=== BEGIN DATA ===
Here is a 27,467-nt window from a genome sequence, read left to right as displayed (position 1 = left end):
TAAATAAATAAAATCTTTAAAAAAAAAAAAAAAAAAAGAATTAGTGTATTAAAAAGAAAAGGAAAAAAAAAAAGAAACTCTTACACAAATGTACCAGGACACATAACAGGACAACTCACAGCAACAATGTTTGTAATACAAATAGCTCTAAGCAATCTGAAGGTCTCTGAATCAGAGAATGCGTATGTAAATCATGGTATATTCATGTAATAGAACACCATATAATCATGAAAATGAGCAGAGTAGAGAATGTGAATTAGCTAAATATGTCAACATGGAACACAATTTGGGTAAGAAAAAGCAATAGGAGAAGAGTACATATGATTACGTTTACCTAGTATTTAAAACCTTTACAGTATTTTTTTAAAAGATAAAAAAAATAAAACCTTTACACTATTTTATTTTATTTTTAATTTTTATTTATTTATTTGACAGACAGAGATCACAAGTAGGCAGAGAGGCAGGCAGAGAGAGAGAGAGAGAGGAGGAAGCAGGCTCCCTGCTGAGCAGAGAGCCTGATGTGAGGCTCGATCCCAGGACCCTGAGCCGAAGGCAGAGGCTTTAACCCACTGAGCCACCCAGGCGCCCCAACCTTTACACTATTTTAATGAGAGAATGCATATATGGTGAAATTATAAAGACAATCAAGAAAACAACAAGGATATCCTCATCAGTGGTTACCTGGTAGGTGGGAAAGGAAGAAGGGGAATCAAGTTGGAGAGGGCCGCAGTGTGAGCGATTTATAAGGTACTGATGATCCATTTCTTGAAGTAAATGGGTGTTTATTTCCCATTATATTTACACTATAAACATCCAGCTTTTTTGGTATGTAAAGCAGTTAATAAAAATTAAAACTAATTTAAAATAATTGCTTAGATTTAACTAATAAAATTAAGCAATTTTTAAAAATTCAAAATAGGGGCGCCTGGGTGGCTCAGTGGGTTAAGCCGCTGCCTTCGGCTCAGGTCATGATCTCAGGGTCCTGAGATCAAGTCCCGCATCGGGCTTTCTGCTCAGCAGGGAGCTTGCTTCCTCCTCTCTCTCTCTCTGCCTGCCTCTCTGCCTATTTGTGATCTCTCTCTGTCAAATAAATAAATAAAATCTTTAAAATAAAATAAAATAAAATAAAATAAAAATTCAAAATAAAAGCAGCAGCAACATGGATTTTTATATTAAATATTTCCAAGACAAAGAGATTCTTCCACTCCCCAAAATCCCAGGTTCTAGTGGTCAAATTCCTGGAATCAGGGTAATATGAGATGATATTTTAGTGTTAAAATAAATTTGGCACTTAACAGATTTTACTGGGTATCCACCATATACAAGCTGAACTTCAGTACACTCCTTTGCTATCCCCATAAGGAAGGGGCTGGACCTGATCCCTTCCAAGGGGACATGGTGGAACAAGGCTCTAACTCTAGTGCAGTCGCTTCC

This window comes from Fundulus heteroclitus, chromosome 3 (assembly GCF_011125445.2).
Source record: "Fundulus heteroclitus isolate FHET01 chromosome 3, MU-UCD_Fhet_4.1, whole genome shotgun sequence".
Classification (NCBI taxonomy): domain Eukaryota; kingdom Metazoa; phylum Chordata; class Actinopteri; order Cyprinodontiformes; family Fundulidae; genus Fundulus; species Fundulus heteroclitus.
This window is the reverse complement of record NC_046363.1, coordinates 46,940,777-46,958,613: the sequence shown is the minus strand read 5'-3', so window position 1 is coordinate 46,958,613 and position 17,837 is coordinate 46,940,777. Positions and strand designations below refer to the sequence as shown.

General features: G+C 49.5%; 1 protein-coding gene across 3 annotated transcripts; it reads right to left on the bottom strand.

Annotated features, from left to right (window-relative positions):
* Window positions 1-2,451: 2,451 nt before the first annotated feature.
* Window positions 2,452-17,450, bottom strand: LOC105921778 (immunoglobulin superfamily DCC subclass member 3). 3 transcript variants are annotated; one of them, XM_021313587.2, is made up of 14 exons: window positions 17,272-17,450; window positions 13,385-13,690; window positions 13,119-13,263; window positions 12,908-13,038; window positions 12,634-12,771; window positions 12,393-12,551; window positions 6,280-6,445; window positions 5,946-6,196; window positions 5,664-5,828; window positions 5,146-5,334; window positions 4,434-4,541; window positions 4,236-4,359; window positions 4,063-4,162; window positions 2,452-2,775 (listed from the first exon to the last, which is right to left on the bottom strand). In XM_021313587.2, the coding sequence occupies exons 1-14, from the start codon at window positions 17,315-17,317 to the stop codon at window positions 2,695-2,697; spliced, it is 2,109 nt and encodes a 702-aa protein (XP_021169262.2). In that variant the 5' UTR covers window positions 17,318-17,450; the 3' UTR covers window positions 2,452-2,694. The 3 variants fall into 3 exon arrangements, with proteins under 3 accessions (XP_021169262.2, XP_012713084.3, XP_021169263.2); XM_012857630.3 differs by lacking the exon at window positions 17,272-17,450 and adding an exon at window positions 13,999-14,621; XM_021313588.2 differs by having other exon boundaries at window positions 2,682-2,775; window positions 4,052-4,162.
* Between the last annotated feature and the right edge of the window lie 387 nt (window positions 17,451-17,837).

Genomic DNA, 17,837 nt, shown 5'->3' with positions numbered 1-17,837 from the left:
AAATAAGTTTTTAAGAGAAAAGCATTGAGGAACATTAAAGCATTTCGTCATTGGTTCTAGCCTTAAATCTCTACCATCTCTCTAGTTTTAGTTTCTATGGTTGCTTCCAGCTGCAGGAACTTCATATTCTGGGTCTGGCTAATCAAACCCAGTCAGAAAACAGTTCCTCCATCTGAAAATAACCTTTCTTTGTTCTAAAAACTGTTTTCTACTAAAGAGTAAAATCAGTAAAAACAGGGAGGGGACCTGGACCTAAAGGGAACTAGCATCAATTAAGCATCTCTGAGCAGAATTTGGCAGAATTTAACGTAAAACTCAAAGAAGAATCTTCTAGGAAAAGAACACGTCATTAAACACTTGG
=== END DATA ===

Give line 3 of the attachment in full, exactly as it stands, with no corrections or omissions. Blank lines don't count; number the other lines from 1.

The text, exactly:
This window comes from Fundulus heteroclitus, chromosome 3 (assembly GCF_011125445.2).